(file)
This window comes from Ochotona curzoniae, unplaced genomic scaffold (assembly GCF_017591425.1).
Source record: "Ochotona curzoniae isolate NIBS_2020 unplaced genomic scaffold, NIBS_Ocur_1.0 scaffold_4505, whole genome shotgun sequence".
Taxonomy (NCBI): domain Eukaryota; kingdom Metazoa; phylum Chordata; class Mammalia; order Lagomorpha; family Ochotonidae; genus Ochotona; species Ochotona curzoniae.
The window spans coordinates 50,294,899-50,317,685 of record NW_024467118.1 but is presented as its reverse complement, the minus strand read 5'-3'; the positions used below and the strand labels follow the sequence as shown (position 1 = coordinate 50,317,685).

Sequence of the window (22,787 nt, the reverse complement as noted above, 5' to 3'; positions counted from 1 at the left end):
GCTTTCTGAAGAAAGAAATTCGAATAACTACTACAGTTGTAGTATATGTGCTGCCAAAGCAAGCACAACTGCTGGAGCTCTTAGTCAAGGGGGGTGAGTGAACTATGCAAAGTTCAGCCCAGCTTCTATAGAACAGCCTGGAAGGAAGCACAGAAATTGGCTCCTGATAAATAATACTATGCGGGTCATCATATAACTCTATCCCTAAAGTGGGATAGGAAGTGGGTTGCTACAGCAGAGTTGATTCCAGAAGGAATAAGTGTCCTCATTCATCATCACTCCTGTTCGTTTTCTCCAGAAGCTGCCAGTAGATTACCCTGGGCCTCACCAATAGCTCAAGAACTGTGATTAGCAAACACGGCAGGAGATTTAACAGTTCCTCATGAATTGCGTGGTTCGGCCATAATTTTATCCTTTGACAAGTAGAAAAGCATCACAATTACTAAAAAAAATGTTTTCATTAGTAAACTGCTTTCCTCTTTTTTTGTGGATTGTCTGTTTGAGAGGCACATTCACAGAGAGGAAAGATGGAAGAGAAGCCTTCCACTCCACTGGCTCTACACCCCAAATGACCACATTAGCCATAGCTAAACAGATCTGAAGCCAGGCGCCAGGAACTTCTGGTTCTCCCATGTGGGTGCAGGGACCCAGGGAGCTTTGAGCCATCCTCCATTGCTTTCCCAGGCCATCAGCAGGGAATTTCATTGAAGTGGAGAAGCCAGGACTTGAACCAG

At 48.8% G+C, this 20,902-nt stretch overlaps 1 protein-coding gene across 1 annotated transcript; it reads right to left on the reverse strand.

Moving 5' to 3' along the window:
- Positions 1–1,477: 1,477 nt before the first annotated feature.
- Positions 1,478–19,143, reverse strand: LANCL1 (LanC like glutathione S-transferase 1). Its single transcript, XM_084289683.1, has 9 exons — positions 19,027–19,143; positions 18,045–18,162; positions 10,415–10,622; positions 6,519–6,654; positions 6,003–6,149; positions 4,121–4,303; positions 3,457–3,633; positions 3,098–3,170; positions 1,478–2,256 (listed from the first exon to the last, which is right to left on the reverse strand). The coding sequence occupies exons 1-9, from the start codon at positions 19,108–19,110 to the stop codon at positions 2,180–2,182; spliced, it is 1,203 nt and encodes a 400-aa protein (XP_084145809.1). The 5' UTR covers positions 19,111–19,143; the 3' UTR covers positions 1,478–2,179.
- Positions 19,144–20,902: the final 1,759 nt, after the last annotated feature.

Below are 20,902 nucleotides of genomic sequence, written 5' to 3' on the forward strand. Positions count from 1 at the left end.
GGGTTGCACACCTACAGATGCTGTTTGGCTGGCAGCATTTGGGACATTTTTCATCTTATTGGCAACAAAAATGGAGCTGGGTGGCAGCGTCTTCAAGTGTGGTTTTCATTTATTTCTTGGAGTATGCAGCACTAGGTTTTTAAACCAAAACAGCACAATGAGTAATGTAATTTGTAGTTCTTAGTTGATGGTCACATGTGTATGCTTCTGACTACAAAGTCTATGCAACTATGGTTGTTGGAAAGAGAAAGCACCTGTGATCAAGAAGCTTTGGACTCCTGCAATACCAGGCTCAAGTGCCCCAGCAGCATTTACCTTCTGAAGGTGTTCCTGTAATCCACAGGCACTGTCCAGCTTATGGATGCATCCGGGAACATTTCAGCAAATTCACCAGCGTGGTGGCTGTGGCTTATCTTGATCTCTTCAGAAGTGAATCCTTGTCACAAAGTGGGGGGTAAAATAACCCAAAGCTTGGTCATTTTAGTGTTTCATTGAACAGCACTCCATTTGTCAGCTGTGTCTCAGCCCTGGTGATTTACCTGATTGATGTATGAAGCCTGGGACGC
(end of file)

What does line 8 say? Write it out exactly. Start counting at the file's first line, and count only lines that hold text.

Moving 5' to 3' along the window: